iPS 209: Vapor with Bob Snyder
On today's episode of iPhreaks, Andrew Madsen and Jaim Zuber talk about Vapor with Bob Snyder. Bob is on the show today to discuss the structure of Vapor and web app deployment, etc. Don't miss this one!
[00:01:20] – Introduction on Vapor
[00:02:30] – Back-end development before Vapor
Bob is a former graphic designer. He went to a boot camp last year and made that career shift. The boot camp focused on Python and iOS but that was all front-end for apps.
Right now, he is a full-stack developer for a start-up called Crew and he works on Objective-C and Python, and Python Django for the backend. You can deploy, build, and have a production-ready server-side Swift application but you probably want to keep it for a small to mid-size projects. It’s not quite enterprise-level yet.
[00:03:35] – Swift vs. Python
[00:04:45] – Projects with Vapor
Bob has a project with his friend, and they’re making it open-source. It’s a web-based application where you just insult your friends and maybe insult you back. It goes back and forth. In doing that, what allowed Bob to really explore is how easy it is to set up relationships for your database inside Swift versus something else like Python.
[00:05:40] – Structure of Vapor
You have the Droplet which is your entire application. It’s where everything comes down to. That is your server. Everything else just kind of relates to that. You have the Vapor Nodes, which is going to be your central point for all of your data types. The real premise of the server is you have information that you take from outside, get request, you process them, and most of the time that you’re sending it to the database or returning it without going to the database. Each one of those parts to this environment generally takes a lot of interaction to get information for one piece to the next. That’s what vapor nodes kind of comes into play. It makes using that data very easy.
[00:06:30] – Node
A node is a class that has protocols built on top of it. If you want to return a JSON object with a request that you got, you can immediately spit out a JSON object. You get some information from the database. It’s basically a converter that you can return almost any format that you will need inside of Vapor.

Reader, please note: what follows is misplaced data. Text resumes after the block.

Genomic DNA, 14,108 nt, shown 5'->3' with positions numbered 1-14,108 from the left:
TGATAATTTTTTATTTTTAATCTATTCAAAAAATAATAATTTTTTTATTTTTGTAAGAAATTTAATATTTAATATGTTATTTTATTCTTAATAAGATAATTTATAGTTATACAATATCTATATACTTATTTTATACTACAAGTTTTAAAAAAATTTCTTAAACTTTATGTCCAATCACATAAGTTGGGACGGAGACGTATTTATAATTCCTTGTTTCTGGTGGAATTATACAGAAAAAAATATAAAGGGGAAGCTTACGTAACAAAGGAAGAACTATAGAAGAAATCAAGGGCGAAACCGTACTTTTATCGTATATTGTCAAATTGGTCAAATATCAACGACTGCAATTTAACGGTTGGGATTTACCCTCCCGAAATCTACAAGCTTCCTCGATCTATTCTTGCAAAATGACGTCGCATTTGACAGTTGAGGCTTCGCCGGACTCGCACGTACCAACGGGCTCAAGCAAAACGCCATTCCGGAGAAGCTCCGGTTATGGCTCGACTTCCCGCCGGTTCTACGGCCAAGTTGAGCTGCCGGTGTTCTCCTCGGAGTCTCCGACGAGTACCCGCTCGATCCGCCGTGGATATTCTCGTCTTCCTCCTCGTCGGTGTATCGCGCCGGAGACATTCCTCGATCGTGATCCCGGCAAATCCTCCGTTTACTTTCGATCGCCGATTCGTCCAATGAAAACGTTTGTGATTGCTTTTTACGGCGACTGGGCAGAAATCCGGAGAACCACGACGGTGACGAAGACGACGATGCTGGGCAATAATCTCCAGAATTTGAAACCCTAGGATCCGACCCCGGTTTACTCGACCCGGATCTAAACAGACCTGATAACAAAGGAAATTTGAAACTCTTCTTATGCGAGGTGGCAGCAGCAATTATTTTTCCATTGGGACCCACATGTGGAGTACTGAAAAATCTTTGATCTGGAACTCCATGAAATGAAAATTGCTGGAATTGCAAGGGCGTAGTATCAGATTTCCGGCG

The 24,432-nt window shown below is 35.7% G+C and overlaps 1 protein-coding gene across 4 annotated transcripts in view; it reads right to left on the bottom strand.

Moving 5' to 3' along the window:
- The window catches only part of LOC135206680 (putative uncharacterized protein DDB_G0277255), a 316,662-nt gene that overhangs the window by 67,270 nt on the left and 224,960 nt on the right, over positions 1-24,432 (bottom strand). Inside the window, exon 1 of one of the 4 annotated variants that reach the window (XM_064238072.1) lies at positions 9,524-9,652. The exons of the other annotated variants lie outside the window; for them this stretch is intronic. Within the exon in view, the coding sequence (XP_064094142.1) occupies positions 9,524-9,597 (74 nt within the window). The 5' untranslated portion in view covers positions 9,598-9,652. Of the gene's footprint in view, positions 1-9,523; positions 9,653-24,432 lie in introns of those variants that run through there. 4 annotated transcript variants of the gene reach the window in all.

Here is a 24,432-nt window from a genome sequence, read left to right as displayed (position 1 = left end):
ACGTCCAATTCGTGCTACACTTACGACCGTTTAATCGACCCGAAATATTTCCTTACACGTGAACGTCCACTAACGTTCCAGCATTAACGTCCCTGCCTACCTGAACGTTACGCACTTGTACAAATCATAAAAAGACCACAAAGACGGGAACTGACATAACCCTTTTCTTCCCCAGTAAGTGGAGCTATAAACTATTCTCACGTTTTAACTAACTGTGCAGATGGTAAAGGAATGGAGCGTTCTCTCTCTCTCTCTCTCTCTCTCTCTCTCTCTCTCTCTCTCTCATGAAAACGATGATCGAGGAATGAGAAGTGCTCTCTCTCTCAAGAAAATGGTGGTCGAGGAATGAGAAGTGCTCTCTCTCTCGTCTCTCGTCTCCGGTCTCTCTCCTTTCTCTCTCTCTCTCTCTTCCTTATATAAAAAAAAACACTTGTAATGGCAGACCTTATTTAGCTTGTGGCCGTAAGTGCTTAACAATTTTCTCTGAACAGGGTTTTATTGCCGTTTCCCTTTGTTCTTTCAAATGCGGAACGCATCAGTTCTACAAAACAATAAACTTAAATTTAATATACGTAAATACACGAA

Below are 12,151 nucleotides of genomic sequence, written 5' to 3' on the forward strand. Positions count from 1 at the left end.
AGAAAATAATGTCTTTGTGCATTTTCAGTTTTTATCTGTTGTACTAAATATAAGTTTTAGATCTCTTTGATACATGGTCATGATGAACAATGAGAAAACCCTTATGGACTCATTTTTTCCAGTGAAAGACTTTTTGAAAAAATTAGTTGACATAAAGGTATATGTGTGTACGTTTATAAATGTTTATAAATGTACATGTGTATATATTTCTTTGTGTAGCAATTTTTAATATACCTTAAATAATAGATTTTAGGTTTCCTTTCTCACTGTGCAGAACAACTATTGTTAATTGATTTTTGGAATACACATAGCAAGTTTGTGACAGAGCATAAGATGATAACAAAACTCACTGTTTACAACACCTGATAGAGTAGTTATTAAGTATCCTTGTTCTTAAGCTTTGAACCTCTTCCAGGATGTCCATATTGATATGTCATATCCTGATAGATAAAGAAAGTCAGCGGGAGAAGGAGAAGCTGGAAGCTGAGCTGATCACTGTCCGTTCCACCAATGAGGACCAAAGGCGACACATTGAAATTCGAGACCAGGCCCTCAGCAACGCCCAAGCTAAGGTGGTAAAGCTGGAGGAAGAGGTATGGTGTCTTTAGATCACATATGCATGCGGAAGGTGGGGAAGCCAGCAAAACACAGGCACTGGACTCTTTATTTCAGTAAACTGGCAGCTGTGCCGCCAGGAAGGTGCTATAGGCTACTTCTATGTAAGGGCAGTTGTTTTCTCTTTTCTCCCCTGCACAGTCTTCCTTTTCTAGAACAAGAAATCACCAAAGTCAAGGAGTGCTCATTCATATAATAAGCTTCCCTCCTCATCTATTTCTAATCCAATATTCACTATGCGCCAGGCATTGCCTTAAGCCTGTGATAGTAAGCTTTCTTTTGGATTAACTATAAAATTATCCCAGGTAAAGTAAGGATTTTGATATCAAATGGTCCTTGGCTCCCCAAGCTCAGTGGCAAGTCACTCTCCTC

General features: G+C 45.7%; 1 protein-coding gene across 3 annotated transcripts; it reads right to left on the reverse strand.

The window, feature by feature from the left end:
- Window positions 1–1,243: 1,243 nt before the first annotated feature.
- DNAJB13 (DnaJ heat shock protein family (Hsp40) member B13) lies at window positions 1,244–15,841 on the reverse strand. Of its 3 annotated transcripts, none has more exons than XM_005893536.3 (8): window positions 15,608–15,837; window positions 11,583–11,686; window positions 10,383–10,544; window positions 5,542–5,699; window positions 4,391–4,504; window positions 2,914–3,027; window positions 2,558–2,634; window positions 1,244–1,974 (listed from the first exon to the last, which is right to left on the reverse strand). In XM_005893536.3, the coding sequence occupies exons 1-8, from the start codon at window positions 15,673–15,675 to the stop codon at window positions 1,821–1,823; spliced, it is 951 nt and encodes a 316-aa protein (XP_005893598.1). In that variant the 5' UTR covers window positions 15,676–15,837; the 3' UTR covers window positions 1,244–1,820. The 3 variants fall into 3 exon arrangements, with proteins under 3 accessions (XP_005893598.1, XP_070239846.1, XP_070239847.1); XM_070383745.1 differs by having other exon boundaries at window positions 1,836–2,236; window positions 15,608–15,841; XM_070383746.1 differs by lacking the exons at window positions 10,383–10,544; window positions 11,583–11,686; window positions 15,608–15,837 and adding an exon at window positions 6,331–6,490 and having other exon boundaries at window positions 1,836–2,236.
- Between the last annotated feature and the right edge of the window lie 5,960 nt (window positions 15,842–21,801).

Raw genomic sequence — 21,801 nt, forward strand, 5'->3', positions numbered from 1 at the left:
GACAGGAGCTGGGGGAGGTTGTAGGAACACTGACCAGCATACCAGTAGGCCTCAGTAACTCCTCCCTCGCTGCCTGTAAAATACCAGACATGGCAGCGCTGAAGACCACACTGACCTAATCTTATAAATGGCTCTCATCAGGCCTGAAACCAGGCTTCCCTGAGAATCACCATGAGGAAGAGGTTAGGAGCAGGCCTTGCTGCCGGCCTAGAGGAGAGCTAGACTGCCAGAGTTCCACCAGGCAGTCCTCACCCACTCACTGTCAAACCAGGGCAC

[00:08:25] – Fluent
Nodes interact with Fluent. It allows Vapor to communicate with whatever database you’re using. It makes it easy to go from Vapor to a MySQL, a Postgre, or a MongoDB database. You can have a basic server. You’re going to have the Droplet. You’re going to have the information you want to get into a Node. And then, you’re going to send that information to Fluent. Then, Fluent will communicate your profile of the database. That will send on to the actual database. If you want to change the database you’re using, you can do that without changing Fluent, without changing Nodes, or the Droplet. All you have to do is change how your profile on the back-end.
[00:09:30] – Droplets
Vapor has different packages that are built into the Vapor library. The Droplet is the thing that you create. You instantiate one of those. That’s the web server and you can attach handlers for URL’s for routing to it, etc. It’s a top level application where everything else goes through.
Actually, between 1.5 and 2, they’ve made some improvements to the structure of it, as well. In 1.5, they have a lot of things in their main .swift file. And now, it’s really down to 6 lines of code. They have everything partitioned out.
[00: 11:05] – Vapor is modular
That is one reason why Bob thinks Vapor is going to outlast a lot of the other frameworks. You don’t really have to use every part of it. It also allows you to add-in whichever tool you need. Everything’s modular.
[00: 12:50] – Who’s behind Vapor?
They’re called Node. They’re based out of London. They’ve been financing the Vapor project early on. But it was Tanner Nelson and Logan Wright who founded it. They’re still both heading it.
[00: 14:25] – Tools to create new Vapor project
It’s really simple if you can break into a terminal. You will have to download Vapor. You have one command for Vapor. It constructs a framework for you. Vapor xcode will create your Xcode build file. If you check on the run schema to your Mac, you can just run it as a server straight to Xcode.
[00: 18:25] – Validation, Authentication
They have this validation tool that fully manages Swift’s protocols. The authentication is also there. It helps you to connect securely with your users. It’s not in their 2.0 docs but the 1.5 web sockets are still compatible with Vapor 2.0.
[00: 21:30] – Web app deployment
Vapor does have support for Heroku. That’s one of the first deployment options that they have. But using Ubuntu server is going to be the better option down that road. Heroku is good but it’s not something you have that much control when it comes to scaling. If you ever need to deploy something larger, to a cloud-based ecosystem, try to figure out Ubuntu, try to figure out better ways to deploy it. Heroku used to be the only deployment option that they offer but now they have Nginx and Supervisor.
There’s a build pack for Heroku that is on Github. Just point the Heroku command line tool to the build pack on Github and it figures out what needs to be done. Digital Ocean also has an option that’s using Docker. Docker container probably uses any number of cloud hosting – Amazon, Azure.
[00: 25:35] – Swift 4
- Blog post: Overview of Swift Serve-side Frameworks